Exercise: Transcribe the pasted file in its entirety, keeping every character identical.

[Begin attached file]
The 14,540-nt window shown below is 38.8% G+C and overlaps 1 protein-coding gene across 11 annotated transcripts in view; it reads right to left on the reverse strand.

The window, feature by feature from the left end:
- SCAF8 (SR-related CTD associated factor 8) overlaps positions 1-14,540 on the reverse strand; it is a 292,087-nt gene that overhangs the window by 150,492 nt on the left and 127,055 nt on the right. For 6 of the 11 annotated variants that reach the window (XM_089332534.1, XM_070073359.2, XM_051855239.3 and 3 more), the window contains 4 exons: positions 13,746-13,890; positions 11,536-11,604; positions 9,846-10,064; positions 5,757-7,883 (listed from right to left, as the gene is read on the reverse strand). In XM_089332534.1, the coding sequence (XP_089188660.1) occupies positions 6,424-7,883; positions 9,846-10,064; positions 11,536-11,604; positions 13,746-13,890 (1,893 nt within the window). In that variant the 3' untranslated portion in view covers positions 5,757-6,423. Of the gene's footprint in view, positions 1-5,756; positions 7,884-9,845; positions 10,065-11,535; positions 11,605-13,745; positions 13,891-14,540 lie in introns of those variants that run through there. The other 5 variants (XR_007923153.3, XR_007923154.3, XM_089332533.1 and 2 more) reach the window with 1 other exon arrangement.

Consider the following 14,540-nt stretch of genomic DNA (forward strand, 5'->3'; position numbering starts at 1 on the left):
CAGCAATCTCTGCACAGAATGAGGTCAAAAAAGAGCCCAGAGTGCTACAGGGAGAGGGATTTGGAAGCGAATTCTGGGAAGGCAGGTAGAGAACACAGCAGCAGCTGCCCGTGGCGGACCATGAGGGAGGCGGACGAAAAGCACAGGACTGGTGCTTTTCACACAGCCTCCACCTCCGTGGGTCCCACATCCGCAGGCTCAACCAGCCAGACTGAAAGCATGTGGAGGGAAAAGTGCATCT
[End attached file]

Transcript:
The 14,540-nt window shown below is 38.8% G+C and overlaps 1 protein-coding gene across 11 annotated transcripts in view; it reads right to left on the reverse strand.

The window, feature by feature from the left end:
- SCAF8 (SR-related CTD associated factor 8) overlaps positions 1-14,540 on the reverse strand; it is a 292,087-nt gene that overhangs the window by 150,492 nt on the left and 127,055 nt on the right. For 6 of the 11 annotated variants that reach the window (XM_089332534.1, XM_070073359.2, XM_051855239.3 and 3 more), the window contains 4 exons: positions 13,746-13,890; positions 11,536-11,604; positions 9,846-10,064; positions 5,757-7,883 (listed from right to left, as the gene is read on the reverse strand). In XM_089332534.1, the coding sequence (XP_089188660.1) occupies positions 6,424-7,883; positions 9,846-10,064; positions 11,536-11,604; positions 13,746-13,890 (1,893 nt within the window). In that variant the 3' untranslated portion in view covers positions 5,757-6,423. Of the gene's footprint in view, positions 1-5,756; positions 7,884-9,845; positions 10,065-11,535; positions 11,605-13,745; positions 13,891-14,540 lie in introns of those variants that run through there. The other 5 variants (XR_007923153.3, XR_007923154.3, XM_089332533.1 and 2 more) reach the window with 1 other exon arrangement.

Consider the following 14,540-nt stretch of genomic DNA (forward strand, 5'->3'; position numbering starts at 1 on the left):
CAGCAATCTCTGCACAGAATGAGGTCAAAAAAGAGCCCAGAGTGCTACAGGGAGAGGGATTTGGAAGCGAATTCTGGGAAGGCAGGTAGAGAACACAGCAGCAGCTGCCCGTGGCGGACCATGAGGGAGGCGGACGAAAAGCACAGGACTGGTGCTTTTCACACAGCCTCCACCTCCGTGGGTCCCACATCCGCAGGCTCAACCAGCCAGACTGAAAGCATGTGGAGGGAAAAGTGCATCT